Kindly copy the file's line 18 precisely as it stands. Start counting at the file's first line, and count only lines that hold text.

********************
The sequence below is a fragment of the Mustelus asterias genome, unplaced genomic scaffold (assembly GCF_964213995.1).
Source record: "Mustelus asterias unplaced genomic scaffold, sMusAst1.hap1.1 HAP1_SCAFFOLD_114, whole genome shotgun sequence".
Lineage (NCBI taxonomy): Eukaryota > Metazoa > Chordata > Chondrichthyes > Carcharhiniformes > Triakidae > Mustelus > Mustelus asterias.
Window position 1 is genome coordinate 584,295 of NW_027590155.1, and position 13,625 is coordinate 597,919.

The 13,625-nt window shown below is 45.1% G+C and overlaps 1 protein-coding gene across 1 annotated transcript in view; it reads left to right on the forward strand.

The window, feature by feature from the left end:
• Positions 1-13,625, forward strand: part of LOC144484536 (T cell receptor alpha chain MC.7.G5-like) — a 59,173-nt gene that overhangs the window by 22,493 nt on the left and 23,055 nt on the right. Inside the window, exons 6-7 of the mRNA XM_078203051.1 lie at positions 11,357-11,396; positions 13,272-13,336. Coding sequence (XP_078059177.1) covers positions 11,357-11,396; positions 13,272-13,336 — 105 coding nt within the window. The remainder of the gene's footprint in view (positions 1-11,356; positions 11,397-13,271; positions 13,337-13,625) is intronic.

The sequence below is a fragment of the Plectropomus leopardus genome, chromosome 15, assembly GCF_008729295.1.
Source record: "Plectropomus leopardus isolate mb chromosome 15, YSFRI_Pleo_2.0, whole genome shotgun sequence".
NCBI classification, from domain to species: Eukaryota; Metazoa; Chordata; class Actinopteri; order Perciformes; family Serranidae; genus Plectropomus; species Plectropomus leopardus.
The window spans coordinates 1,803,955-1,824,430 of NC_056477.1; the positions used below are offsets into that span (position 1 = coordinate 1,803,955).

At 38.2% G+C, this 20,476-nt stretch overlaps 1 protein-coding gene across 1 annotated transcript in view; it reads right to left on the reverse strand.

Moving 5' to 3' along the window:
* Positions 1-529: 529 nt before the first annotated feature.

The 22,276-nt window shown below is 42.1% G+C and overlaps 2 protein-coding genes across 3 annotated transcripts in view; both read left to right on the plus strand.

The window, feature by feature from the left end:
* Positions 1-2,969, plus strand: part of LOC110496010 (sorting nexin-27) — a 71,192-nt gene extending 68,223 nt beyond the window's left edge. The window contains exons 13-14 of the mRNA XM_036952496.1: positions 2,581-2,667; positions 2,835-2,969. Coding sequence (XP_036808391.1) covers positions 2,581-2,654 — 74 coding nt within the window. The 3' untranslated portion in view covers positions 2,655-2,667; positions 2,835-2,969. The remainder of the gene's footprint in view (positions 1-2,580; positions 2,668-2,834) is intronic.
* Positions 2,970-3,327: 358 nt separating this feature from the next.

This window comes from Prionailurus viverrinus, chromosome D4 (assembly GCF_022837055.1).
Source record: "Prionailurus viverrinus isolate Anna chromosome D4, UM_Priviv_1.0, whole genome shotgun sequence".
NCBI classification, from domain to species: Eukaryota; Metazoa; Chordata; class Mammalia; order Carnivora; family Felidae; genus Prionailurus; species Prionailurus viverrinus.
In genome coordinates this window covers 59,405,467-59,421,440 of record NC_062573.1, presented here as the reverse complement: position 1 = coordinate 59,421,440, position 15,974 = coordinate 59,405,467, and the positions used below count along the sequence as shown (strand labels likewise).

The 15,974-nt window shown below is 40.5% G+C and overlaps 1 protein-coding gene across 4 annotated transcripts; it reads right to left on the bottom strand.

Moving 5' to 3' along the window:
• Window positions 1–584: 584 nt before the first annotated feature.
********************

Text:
* Positions 2,970-3,327: 358 nt separating this feature from the next.